We will generally also program the pump to a slightly higher speed for 2-3 hours per day to create a “cleaning cycle” to coincide with the run time on the automatic pool cleaner so that the skimmers and the main drain more effectively pull in the debris.

With a variable speed pool pump, there is a balance between economy and performance.

If you choose maximum energy savings, you will probably save 75% or more on your pool energy costs, but your pool may not stay as clean. If you choose maximum performance and run the pump at higher speeds, you will keep you pool as clean as you did with your old single speed pump, but you will still save 40 – 50% on your pool energy costs. Either way . . . YOU WIN!!

Enjoy the water a little longer!

Enjoy the water a little longer! A natural/propane gas pool heater allows you to extend the swimming season.

The most effective way to maintain ideal water temperatures, natural/propane gas pool heaters are up to 97 percent energy-efficient and warm the water twice as fast as electric heaters, according to the American Gas Association.

Natural/Propane gas pool heaters are available for any size pool or spa, and there are also a variety of natural/propane gas heaters for spas and hot tubs. When installing a new natural/propane gas heater for your pool or hot tub, always have a qualified gas contractor do the work.

Gastek Pool & Gas Services, LLC. is your gas heater specialist in the greater Tampa bay area. Call Gastek Pool & Gas Services, LLC. today (813) 335-7491 to get your gas heater repaired or replaced.

Gastek Pool & Gas Services

Rodent damage to pool heaters

Rodents can destroy a pool heater. We can rodent proof your heater to stop them from destroying it. Give us a call (813) 335-7491 and get us out there to stop them!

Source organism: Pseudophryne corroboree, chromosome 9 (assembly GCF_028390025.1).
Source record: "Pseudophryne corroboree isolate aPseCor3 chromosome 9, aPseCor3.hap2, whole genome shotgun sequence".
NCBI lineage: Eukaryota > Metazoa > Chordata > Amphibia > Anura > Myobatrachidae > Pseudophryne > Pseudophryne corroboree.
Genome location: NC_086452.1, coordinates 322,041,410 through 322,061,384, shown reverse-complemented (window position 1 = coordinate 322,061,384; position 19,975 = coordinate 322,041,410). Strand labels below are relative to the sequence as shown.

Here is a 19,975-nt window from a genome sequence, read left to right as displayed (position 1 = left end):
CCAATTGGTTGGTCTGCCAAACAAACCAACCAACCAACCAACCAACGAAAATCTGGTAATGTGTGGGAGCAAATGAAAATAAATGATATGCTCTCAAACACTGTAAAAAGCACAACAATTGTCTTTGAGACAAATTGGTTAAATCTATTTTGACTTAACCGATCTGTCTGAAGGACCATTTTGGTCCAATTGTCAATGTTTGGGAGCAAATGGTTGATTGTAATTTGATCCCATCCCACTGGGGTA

Variable Speed Pool Pumps

Do you need a new pool pump? How about a variable speed pump.

Variable Speed Pumps, a Modern Marvel

Variable speed pumps are an entirely different animal. Unlike the inefficient induction motors used in single and two-speed pumps, variable speed pump utilize what’s known as a permanent magnet motor. This is the same type of motor used in electric cars. They allow the user to “dial in” the exact flow rate they need for their pool allowing them to capitalize on the golden rule of pool circulation: slower is better. The idea is that by reducing the flow rate of water, there is less friction, which makes the entire system dramatically more efficient.

They are also much quieter, vibrate less, run cooler, last longer, are digitally controlled, and have advanced diagnostics. Basically, variable speed pumps are the Cadillac of pool pumps, and most studies show that they are 90% more efficient than standard one-speed pumps. This typically equates to an operating cost of approximately $20-$30 per month. Keep in mind that the initial cost of a variable speed pump will be more than two times the cost of a regular single speed pump. You will have a savings in electricity down the road which will pay you back.

Keep in mind that Chapter 4 of the 2010 Florida Energy & Conservation Code provides the specifics, which requires the following:

a. Residential filtration pool pump motors can not be split-phased, shaded-pole or capacitor start-induction run types.
b. If the total horsepower (HP) of a residential filtration pool pump or filtration pool pump motor is one HP or larger than the pump and pump motor must have at least two speeds.
c. Residential pool filter pump controls, for use with a multi-speed pump, must be capable of operating at a minimum of two speeds.

Need a new pump? Gastek Pool & Gas Services can provide you with a quote to either replace your pump or upgrade it to a variable speed pump. Gastek Pool & Gas Services of Tampa can be contacted at (813) 335-7491

Gastek Pool Variable Speed Pump